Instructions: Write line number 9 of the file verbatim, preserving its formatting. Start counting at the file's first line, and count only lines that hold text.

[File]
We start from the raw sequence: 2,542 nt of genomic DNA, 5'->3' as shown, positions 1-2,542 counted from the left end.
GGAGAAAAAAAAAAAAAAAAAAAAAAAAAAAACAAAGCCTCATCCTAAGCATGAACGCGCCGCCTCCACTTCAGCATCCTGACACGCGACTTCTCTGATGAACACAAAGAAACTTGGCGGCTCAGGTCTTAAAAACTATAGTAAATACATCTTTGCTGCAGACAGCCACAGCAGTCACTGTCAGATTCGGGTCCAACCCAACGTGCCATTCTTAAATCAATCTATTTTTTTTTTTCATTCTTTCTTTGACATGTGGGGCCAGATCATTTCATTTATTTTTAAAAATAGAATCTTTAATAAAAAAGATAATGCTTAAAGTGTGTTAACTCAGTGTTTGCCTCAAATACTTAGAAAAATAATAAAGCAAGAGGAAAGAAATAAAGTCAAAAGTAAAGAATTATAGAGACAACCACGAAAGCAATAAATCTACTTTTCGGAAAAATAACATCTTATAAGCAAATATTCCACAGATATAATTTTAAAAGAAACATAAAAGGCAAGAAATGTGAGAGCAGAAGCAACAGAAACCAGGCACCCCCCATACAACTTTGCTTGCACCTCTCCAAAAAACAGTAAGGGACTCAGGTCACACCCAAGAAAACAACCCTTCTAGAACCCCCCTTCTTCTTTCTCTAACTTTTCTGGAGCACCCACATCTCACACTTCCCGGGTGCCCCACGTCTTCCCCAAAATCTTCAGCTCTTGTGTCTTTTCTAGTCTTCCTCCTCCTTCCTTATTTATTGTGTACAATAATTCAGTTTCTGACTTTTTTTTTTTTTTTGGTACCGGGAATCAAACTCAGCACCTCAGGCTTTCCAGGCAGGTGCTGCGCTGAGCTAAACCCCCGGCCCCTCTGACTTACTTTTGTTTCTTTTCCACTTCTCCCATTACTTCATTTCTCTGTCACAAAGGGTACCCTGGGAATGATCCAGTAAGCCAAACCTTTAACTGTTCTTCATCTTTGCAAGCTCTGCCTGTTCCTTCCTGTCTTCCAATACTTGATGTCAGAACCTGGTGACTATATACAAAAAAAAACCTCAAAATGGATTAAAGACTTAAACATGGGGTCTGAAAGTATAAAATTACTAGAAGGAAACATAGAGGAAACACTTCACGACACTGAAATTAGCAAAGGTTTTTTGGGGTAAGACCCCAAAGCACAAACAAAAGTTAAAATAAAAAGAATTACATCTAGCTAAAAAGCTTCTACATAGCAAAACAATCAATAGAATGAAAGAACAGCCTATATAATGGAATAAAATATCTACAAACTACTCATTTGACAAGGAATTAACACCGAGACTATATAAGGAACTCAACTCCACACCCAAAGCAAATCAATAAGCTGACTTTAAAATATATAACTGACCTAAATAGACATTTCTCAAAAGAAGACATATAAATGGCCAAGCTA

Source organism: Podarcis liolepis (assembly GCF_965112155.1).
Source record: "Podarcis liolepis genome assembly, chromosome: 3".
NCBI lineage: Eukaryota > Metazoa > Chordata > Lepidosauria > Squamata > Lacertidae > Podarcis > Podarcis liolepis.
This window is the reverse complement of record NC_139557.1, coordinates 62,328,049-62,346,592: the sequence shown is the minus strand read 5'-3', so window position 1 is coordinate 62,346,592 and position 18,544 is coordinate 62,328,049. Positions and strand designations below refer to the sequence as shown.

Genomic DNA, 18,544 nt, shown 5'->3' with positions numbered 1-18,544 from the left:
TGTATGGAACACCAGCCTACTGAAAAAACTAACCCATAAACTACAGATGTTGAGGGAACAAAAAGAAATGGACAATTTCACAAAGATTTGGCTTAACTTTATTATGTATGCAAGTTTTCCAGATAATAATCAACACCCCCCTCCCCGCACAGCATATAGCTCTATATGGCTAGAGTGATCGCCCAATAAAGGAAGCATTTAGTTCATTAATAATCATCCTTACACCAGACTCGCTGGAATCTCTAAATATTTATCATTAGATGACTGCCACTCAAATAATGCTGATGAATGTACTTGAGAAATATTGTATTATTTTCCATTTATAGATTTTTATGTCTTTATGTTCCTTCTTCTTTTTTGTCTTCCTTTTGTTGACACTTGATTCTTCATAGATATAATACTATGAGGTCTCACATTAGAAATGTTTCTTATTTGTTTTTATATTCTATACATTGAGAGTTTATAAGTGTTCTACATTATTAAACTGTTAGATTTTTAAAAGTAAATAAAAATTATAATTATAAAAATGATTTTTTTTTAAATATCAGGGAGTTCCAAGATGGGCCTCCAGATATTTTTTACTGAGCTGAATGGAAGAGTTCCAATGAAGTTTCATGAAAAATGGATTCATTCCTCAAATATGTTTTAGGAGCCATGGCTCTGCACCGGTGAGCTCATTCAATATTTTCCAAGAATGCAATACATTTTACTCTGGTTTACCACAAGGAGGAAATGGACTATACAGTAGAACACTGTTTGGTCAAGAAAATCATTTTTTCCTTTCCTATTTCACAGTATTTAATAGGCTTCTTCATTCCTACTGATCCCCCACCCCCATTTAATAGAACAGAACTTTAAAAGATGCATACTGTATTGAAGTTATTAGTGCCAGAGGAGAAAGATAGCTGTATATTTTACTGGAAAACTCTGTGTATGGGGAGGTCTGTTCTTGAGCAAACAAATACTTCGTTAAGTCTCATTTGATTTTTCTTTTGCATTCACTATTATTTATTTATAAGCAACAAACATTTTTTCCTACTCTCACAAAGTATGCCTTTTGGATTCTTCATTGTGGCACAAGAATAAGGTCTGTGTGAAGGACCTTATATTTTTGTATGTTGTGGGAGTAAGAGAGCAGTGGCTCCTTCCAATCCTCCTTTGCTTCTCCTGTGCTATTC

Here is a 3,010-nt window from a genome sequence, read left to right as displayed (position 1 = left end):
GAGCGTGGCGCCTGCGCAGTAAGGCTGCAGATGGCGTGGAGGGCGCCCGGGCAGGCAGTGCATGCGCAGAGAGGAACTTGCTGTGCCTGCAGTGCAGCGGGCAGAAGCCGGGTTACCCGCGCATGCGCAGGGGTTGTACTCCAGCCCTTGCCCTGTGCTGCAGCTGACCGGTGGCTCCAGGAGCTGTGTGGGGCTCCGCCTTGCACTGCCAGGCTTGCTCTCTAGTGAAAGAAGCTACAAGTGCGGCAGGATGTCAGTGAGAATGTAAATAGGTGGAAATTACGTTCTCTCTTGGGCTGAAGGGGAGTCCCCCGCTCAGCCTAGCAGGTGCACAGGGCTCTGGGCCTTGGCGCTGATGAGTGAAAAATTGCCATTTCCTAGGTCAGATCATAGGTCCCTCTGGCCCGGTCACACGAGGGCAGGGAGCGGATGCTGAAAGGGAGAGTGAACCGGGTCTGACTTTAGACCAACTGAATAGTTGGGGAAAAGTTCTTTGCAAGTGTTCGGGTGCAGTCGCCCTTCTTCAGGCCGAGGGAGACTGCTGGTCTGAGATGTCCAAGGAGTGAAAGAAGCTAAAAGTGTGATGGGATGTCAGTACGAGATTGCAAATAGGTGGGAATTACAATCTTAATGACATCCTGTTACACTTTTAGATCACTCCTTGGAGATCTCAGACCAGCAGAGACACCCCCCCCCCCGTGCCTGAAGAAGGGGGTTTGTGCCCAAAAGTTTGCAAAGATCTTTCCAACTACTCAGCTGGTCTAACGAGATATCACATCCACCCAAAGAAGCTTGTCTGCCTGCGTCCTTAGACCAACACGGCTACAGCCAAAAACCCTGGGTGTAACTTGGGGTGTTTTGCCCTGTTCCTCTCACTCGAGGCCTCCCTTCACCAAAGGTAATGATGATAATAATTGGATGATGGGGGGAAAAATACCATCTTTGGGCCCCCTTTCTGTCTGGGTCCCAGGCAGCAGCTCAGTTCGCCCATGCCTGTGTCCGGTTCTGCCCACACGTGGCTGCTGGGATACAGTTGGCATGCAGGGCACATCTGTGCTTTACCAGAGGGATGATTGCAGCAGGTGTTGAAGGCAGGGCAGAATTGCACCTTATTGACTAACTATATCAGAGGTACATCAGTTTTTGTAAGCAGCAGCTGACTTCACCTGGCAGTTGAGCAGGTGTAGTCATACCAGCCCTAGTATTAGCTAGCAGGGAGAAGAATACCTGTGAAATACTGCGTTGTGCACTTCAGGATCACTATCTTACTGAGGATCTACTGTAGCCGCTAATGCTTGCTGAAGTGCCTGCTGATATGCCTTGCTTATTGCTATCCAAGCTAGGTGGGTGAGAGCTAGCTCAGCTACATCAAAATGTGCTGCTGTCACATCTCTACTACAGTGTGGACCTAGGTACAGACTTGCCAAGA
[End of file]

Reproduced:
Here is a 3,010-nt window from a genome sequence, read left to right as displayed (position 1 = left end):